a is 1 or 2, b is 4-a, c is 0 or 1 and d is 2-c; or

(b) a ligand containing an OH, NH2, NHR5, CONH2, CONHR5 or SH group is activated by a condensation reaction with a pyrimidine derivative of the general formula: ##STR3## in which R1, R2, R3 and R4 are each independently hydrogen, hydroxyl, halogen, lower alkyl, lower alkoxy, loweralkylthio, loweracylamino, nitro, cyano, carboxamido, loweralkylsulphonyl, loweralkoxycarbonyl, phenyl, trifluoromethyl or chloromethyl; provided that at least two of R1 to R4 are halogen, and is then reacted with a polymeric carrier that contains OH, NH2, NHR5, CONH2, CONHR5 or SH, if necessary in the presence of a base and, if the activated ligand is a reactive dyestuff, the condensation product obtained from the carrier and the reactive azo dyestuff is optionally isolated, the condensation product is optionally reduced with a suitable reducing agent to give the free amino compound, the latter is diazotised with sodium nitrite and acid and the diazo compound is then reacted with a suitable coupling reagent.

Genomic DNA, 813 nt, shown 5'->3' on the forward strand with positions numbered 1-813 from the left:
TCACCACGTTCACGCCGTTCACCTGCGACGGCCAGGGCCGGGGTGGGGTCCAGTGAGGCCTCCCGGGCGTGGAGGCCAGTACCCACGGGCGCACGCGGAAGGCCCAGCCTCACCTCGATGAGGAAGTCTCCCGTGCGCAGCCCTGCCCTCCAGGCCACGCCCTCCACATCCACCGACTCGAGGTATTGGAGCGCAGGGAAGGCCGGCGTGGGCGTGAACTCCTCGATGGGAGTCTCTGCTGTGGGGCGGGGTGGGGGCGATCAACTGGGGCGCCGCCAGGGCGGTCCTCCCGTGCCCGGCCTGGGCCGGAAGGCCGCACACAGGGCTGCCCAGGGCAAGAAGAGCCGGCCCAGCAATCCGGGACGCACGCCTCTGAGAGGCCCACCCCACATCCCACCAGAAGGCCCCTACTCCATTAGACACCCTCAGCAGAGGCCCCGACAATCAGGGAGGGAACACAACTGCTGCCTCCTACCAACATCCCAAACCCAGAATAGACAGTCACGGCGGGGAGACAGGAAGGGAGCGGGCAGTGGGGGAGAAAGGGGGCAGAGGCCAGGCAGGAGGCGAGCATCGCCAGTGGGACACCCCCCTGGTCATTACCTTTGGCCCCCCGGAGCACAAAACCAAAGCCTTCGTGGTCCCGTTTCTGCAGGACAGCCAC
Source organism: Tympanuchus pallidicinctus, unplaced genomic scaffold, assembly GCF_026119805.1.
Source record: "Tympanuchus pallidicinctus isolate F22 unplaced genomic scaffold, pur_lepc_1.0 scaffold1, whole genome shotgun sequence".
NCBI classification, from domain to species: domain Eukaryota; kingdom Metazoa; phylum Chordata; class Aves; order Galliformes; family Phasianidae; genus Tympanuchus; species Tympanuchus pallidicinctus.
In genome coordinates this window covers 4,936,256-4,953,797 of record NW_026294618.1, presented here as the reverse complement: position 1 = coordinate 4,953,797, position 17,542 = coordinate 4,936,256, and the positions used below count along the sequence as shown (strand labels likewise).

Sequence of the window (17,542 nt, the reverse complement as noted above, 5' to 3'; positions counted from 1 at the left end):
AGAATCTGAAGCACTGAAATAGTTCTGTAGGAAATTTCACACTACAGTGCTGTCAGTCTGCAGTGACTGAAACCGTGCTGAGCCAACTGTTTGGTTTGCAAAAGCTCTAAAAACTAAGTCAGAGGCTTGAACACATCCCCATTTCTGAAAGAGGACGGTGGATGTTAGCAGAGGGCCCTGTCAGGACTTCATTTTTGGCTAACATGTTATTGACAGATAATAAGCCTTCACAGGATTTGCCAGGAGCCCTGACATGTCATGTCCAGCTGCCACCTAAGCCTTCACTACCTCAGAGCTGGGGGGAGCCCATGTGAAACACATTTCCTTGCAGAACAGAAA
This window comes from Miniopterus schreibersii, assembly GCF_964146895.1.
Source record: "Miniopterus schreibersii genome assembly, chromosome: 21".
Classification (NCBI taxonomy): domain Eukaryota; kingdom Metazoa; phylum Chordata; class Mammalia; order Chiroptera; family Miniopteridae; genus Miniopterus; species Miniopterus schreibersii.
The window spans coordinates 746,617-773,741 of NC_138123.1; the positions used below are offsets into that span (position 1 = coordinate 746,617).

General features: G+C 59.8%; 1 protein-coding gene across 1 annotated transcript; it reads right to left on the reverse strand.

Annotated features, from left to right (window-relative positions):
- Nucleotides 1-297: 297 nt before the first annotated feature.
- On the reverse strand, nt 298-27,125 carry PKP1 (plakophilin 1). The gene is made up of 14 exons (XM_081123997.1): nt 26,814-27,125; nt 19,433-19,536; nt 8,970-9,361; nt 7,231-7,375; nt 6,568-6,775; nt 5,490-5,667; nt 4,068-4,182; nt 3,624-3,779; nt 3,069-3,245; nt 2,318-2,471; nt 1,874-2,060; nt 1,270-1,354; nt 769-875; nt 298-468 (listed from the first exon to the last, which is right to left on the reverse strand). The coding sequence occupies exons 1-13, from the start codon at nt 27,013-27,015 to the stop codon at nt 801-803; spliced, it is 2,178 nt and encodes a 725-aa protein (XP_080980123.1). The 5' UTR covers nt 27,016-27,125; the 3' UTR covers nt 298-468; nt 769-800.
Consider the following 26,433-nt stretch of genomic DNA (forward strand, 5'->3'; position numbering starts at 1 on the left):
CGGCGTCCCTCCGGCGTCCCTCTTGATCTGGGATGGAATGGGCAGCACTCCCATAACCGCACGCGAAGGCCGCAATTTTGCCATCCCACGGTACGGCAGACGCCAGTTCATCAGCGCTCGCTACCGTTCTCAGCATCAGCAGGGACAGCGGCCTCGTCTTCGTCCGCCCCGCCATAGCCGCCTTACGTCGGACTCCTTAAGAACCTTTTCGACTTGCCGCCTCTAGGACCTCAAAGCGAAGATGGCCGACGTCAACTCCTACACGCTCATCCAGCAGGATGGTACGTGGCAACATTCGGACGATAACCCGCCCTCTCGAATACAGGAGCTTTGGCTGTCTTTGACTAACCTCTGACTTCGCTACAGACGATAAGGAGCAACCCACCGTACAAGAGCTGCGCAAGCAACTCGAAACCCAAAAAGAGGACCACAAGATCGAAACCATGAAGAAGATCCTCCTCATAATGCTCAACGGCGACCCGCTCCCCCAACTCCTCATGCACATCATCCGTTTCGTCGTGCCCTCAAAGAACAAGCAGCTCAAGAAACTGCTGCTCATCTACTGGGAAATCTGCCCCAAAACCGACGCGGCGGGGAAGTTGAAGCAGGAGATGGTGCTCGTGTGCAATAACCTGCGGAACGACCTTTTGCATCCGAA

As used herein, the terms "lower alkyl", "lower alkoxy", "loweralkylthio", "loweracylamino" and "loweralkylsulfonyl" denote radicals containing 1 to 6, preferably 1 to 4, carbon atoms, and the term "loweralkoxycarbonyl" denotes a radical containing 2 to 7, preferably 2 to 5, carbon atoms. The term "halogen" denotes fluoro, chloro, bromo and iodo.

The new reaction products according to the invention, which have been prepared according to process variant (a) or process variant (b), are suitable, for example, for carrying out separations by adsorption chromatography or, if the ligand represents, for example, an enzyme, also for carrying out enzymatic reactions.